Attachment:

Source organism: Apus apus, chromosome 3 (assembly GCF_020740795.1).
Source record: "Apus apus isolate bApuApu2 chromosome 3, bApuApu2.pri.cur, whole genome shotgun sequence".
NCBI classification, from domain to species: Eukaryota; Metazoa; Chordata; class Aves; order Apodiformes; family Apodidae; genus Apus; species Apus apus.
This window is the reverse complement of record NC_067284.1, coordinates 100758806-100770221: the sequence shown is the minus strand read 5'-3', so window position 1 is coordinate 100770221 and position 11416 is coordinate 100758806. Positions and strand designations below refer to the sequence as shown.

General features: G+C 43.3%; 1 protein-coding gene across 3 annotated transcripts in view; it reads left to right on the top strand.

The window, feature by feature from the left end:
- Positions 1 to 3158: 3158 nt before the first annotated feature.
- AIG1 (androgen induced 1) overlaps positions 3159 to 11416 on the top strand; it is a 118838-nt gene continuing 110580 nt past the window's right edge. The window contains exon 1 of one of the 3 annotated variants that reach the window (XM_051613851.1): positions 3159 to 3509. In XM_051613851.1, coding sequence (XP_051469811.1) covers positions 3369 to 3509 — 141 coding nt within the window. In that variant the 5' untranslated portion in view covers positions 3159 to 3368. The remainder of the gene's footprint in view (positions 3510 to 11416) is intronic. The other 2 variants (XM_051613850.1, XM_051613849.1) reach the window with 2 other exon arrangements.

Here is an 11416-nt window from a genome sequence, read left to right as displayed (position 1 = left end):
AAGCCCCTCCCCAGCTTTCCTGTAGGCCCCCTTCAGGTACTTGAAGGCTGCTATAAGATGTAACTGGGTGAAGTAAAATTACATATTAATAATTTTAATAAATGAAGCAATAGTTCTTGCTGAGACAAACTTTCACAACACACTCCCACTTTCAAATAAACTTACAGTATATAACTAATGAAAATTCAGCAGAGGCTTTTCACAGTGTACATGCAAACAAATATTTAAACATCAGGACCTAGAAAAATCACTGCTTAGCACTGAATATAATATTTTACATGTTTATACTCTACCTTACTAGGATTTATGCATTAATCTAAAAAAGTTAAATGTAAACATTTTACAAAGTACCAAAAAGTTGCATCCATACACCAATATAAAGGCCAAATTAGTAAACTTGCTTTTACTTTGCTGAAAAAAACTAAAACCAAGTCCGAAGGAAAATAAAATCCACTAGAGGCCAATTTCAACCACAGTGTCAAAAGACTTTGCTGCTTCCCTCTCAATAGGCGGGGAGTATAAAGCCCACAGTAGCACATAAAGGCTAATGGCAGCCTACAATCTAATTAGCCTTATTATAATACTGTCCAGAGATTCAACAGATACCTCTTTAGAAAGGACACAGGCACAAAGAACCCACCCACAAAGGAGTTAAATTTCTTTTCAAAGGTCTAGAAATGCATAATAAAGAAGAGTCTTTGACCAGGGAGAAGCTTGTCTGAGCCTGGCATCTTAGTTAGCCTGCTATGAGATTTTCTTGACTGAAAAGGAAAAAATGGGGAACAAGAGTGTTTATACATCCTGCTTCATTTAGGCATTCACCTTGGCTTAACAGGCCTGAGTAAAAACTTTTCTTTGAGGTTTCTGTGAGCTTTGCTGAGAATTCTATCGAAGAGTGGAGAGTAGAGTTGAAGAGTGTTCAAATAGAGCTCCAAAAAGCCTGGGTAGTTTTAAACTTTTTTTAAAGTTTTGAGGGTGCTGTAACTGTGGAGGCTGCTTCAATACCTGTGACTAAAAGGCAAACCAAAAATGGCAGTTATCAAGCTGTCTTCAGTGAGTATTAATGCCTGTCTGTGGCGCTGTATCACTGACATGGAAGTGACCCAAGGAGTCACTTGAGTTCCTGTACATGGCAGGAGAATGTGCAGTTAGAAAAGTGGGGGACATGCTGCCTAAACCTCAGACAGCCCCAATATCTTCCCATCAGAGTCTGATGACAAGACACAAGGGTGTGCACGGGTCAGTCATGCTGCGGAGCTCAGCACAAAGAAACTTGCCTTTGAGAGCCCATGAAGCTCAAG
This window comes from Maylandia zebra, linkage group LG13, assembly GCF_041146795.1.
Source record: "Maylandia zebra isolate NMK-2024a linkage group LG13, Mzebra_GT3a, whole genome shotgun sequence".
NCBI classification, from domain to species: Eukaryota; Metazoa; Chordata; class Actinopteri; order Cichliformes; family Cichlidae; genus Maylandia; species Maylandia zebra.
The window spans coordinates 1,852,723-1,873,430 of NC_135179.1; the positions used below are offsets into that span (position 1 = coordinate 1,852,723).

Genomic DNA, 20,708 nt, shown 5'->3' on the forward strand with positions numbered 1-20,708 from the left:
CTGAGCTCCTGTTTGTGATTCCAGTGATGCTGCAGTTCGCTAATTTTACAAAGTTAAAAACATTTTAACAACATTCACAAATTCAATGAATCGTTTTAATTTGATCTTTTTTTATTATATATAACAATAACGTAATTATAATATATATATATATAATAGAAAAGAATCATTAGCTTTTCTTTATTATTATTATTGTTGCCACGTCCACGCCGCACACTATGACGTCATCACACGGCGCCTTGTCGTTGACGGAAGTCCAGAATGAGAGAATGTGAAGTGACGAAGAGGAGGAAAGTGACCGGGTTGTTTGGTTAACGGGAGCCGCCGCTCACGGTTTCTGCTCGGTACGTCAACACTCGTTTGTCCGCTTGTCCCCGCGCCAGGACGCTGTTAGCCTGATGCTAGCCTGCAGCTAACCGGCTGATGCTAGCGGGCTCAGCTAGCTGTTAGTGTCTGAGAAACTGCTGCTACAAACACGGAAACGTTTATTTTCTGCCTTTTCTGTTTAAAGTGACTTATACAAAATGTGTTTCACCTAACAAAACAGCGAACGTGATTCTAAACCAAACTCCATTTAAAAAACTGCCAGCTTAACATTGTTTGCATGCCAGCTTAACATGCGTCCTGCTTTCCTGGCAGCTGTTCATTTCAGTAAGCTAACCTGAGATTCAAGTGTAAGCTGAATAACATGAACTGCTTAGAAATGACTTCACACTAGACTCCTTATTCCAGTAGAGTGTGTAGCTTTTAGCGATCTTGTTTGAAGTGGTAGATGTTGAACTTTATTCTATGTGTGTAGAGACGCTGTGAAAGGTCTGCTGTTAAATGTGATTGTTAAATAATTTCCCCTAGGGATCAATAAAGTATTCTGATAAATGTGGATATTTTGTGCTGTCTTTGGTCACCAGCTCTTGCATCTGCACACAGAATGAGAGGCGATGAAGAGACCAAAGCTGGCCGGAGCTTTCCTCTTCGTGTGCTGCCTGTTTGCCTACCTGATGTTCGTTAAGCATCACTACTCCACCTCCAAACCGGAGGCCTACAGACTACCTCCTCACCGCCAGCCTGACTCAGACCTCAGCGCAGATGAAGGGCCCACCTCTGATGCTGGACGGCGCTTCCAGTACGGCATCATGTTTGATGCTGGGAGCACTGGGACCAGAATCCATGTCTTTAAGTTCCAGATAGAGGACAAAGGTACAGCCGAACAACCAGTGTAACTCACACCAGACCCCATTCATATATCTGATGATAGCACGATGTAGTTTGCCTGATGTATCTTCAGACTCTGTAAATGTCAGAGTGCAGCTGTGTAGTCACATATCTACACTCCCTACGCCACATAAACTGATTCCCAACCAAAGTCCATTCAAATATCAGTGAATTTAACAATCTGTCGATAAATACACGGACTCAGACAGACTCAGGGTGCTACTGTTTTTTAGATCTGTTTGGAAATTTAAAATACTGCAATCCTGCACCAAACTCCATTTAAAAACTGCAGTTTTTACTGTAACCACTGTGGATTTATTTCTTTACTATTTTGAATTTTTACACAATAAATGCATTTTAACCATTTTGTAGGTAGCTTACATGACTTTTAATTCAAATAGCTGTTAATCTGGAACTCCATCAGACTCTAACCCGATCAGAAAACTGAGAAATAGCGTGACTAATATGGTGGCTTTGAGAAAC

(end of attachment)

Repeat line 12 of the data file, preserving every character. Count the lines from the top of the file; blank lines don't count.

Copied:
Source record: "Maylandia zebra isolate NMK-2024a linkage group LG13, Mzebra_GT3a, whole genome shotgun sequence".